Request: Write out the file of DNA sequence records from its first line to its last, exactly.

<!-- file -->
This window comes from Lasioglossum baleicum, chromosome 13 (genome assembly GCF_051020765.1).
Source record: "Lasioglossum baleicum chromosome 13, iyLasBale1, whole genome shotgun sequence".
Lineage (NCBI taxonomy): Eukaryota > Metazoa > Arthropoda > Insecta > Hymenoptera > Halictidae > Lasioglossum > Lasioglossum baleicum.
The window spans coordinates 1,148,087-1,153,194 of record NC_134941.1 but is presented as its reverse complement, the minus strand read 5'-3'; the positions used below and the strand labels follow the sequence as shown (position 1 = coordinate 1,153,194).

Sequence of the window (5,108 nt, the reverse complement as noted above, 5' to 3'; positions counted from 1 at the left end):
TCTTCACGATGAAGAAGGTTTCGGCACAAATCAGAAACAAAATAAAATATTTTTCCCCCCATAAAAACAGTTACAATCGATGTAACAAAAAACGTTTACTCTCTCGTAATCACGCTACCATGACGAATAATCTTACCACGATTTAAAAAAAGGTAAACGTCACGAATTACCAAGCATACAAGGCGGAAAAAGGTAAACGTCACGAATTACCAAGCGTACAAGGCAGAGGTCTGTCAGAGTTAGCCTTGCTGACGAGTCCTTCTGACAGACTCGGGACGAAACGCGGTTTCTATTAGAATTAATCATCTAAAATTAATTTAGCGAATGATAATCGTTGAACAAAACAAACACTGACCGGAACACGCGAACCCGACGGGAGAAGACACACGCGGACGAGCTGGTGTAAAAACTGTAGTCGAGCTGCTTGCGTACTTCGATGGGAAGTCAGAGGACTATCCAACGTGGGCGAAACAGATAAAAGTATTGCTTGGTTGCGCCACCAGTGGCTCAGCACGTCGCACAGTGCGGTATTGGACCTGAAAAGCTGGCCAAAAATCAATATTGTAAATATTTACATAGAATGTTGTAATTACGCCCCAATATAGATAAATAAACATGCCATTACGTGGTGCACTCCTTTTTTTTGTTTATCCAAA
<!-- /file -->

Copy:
This window comes from Lasioglossum baleicum, chromosome 13 (genome assembly GCF_051020765.1).
Source record: "Lasioglossum baleicum chromosome 13, iyLasBale1, whole genome shotgun sequence".
Lineage (NCBI taxonomy): Eukaryota > Metazoa > Arthropoda > Insecta > Hymenoptera > Halictidae > Lasioglossum > Lasioglossum baleicum.
The window spans coordinates 1,148,087-1,153,194 of record NC_134941.1 but is presented as its reverse complement, the minus strand read 5'-3'; the positions used below and the strand labels follow the sequence as shown (position 1 = coordinate 1,153,194).

Sequence of the window (5,108 nt, the reverse complement as noted above, 5' to 3'; positions counted from 1 at the left end):
TCTTCACGATGAAGAAGGTTTCGGCACAAATCAGAAACAAAATAAAATATTTTTCCCCCCATAAAAACAGTTACAATCGATGTAACAAAAAACGTTTACTCTCTCGTAATCACGCTACCATGACGAATAATCTTACCACGATTTAAAAAAAGGTAAACGTCACGAATTACCAAGCATACAAGGCGGAAAAAGGTAAACGTCACGAATTACCAAGCGTACAAGGCAGAGGTCTGTCAGAGTTAGCCTTGCTGACGAGTCCTTCTGACAGACTCGGGACGAAACGCGGTTTCTATTAGAATTAATCATCTAAAATTAATTTAGCGAATGATAATCGTTGAACAAAACAAACACTGACCGGAACACGCGAACCCGACGGGAGAAGACACACGCGGACGAGCTGGTGTAAAAACTGTAGTCGAGCTGCTTGCGTACTTCGATGGGAAGTCAGAGGACTATCCAACGTGGGCGAAACAGATAAAAGTATTGCTTGGTTGCGCCACCAGTGGCTCAGCACGTCGCACAGTGCGGTATTGGACCTGAAAAGCTGGCCAAAAATCAATATTGTAAATATTTACATAGAATGTTGTAATTACGCCCCAATATAGATAAATAAACATGCCATTACGTGGTGCACTCCTTTTTTTTGTTTATCCAAA